The request came from the Review-Journal to ask first-year UNLV coach Tony Sanchez to pose in front of the famous “Welcome to Las Vegas” sign.
He was all too happy to do it, and even brought along his wife, Tessie, and their two kids.
For Sanchez, the perfect marriage is UNLV and Las Vegas. It’s a union that’s rarely been made, at least by coaches who have overseen the Rebels’ football program.
He doesn’t understand why someone wouldn’t want to draw off the high energy of a city that attracts more than 40 million visitors per year and has a skyline recognized throughout the world.
So it shouldn’t be any surprise Sanchez also posed this summer for a publicity photo with a showgirl and two members of the Jabbawockeez dance team. What’s more, five of his players stood next to the same showgirl for another shot.
Las Vegas’ “Welcome” sign also is prominently featured in the new uniforms and at Sam Boyd Stadium, and diamond yard markers are painted on the field.
“The biggest thing is embracing Las Vegas,” Sanchez said. “I think for a long time, it’s been one of those things where people have kind of hidden it. It’s like, ‘We’re UNLV, but don’t worry about Vegas.’
“We are Las Vegas. We’re a vibrant community of great opportunities, the entertainment capital of the world. And we want to be a part of that.”
His approach is certainly different from UNLV’s previous two hires.
Mike Sanford and Bobby Hauck didn’t talk much about Las Vegas, for fear the Sin City reputation would cost them recruits because of parents fearful of sending their sons to a perceived modern-day Sodom and Gomorrah. Both coaches emphasized that daily life in Las Vegas wasn’t much different from other places, with its shopping malls, schools and parks sprinkled throughout the valley.
Sanchez also talks about the positives of raising a family in Southern Nevada, that kids grow up playing youth sports like they do elsewhere.
But Sanchez isn’t afraid to make that point while standing with athletes and their families in the High Roller as the observation wheel rises 550 feet above the Strip. And it’s the Strip, visible from his office at Lied Athletic Complex, that Sanchez will point to as a reason a player should sign with UNLV.
The Strip not only is Las Vegas’ economic lifeblood, but he tells parents it also represents a future for those young athletes.
“If you treat people right and you graduate from UNLV, you’re going to be connected to those opportunities, and not a lot of places can sell that,” Sanchez said. “We have that right here. We’re selling the heck out of it.”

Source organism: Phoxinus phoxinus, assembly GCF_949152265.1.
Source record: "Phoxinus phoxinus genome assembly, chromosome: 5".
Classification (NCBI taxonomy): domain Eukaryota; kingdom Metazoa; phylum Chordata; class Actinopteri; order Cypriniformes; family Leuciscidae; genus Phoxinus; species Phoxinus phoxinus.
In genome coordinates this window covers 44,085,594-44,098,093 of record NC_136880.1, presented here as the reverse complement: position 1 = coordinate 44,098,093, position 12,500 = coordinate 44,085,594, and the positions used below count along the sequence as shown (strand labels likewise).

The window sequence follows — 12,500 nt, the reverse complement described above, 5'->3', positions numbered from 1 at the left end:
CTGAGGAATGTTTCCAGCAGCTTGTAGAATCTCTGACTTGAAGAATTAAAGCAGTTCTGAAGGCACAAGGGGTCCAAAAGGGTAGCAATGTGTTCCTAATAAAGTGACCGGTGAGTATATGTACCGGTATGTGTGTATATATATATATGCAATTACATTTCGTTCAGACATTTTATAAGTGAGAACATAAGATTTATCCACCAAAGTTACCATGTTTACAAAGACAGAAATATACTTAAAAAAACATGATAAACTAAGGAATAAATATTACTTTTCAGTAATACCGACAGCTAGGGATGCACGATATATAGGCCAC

Whether selling Las Vegas makes a difference as Sanchez tries to turn around a program that has finished eight of the past 11 seasons with just two victories is the question.
John Robinson was the last Rebels football coach to incorporate Las Vegas in promoting his program, and he won in his second season, going 8-5 in 2000 and beating Arkansas in the Las Vegas Bowl. He didn’t match that success in his final four seasons, but a lot of factors went into why Robinson fell short at the end.
That end, a 2-9 record in 2004, makes it difficult to remember how fun Robinson made being around the program in the beginning. He emceed his spring games and invited celebrities on his radio show, and Robinson was full of fun stories at his weekly boosters luncheon.
That magnetism was missing in the following two hires. Sanford and Hauck were generally liked by locals, but neither lit up a room and were odd matches with the city in which they coached. They tried to sell milk and cookies to a gin-and-tonic populace.
Sanchez gets Las Vegas, and it’s why he’s been such a hit in the community.
His enthusiasm also has had a clear effect on the players, who regularly take to social media to express their excitement for the season and the direction of the program.
Hauck banned players from going on Twitter or Facebook, and his practices were so businesslike, it was as if the players were going through drills in a library. Now practices are much noisier, and not just because rock ‘n’ roll and hip-hop is blared all over Rebel Park. The players are constantly yelling encouragment at each other.
“Coach Sanchez is excited, and he’s pumped up,” senior quarterback Blake Decker said. “That translates to the coordinators being pumped up. That translates to the position coaches, which directly affects us. The music, the vibe, the excitement (at practice) takes you back to the original excitement you had playing the game when you were a little kid.
“When you fall back on those basics of why you played football, I think once you find those motivating factors is when you finally do play well. I think Coach Sanchez does a good job of helping us to remember those.”
Sanchez also knows plenty about winning. He won six state championships in six seasons at Bishop Gorman High School.
Winning at the college level is another matter. Not only did Sanchez make that leap, he made it at a school where it’s nearly impossible to win.
But Sanchez has done something no coach has accomplished since Robinson. He’s made people care about UNLV football. That, in itself, is a major victory.
And, beginning Sept. 5 at Northern Illinois, the great experiment will begin to see if on-field victories, the ones that truly count, match the energy Sanchez has generated.
“When you take over a job like this, if you think it’s just about football, you’re missing the boat,” Sanchez said. “We have to focus on everything — our image, our excitability, from uniforms and the recruiting process to fundraising. So many off-the-field things need to be addressed, and if you’re just going to focus on the X’s and O’s and that’s it, it’s going to be really hard to turn a corner here.”
Contact Mark Anderson at email@example.com or 702-387-2914. Follow him on Twitter: @markanderson65.